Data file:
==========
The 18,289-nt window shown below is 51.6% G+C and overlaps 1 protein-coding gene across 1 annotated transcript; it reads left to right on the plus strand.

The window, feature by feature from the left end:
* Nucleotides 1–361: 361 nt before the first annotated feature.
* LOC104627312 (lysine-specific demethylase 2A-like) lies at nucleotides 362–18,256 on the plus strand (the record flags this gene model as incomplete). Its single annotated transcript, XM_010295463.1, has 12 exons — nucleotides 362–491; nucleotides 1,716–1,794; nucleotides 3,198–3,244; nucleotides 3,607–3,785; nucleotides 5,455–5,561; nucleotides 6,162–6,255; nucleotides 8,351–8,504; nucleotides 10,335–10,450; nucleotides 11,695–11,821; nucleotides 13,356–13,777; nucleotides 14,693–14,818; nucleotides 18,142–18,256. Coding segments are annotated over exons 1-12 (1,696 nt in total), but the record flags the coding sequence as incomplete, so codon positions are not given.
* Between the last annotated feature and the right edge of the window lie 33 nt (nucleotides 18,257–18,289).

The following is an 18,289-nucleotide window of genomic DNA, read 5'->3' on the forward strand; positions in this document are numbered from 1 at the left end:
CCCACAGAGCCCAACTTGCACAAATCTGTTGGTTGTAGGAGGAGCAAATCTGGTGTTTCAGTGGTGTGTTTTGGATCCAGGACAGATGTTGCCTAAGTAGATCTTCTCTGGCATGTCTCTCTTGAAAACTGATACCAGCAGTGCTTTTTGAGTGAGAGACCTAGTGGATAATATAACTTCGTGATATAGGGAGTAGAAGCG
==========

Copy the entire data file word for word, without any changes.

The 18,289-nt window shown below is 51.6% G+C and overlaps 1 protein-coding gene across 1 annotated transcript; it reads left to right on the plus strand.

The window, feature by feature from the left end:
* Nucleotides 1–361: 361 nt before the first annotated feature.
* LOC104627312 (lysine-specific demethylase 2A-like) lies at nucleotides 362–18,256 on the plus strand (the record flags this gene model as incomplete). Its single annotated transcript, XM_010295463.1, has 12 exons — nucleotides 362–491; nucleotides 1,716–1,794; nucleotides 3,198–3,244; nucleotides 3,607–3,785; nucleotides 5,455–5,561; nucleotides 6,162–6,255; nucleotides 8,351–8,504; nucleotides 10,335–10,450; nucleotides 11,695–11,821; nucleotides 13,356–13,777; nucleotides 14,693–14,818; nucleotides 18,142–18,256. Coding segments are annotated over exons 1-12 (1,696 nt in total), but the record flags the coding sequence as incomplete, so codon positions are not given.
* Between the last annotated feature and the right edge of the window lie 33 nt (nucleotides 18,257–18,289).

The following is an 18,289-nucleotide window of genomic DNA, read 5'->3' on the forward strand; positions in this document are numbered from 1 at the left end:
CCCACAGAGCCCAACTTGCACAAATCTGTTGGTTGTAGGAGGAGCAAATCTGGTGTTTCAGTGGTGTGTTTTGGATCCAGGACAGATGTTGCCTAAGTAGATCTTCTCTGGCATGTCTCTCTTGAAAACTGATACCAGCAGTGCTTTTTGAGTGAGAGACCTAGTGGATAATATAACTTCGTGATATAGGGAGTAGAAGCG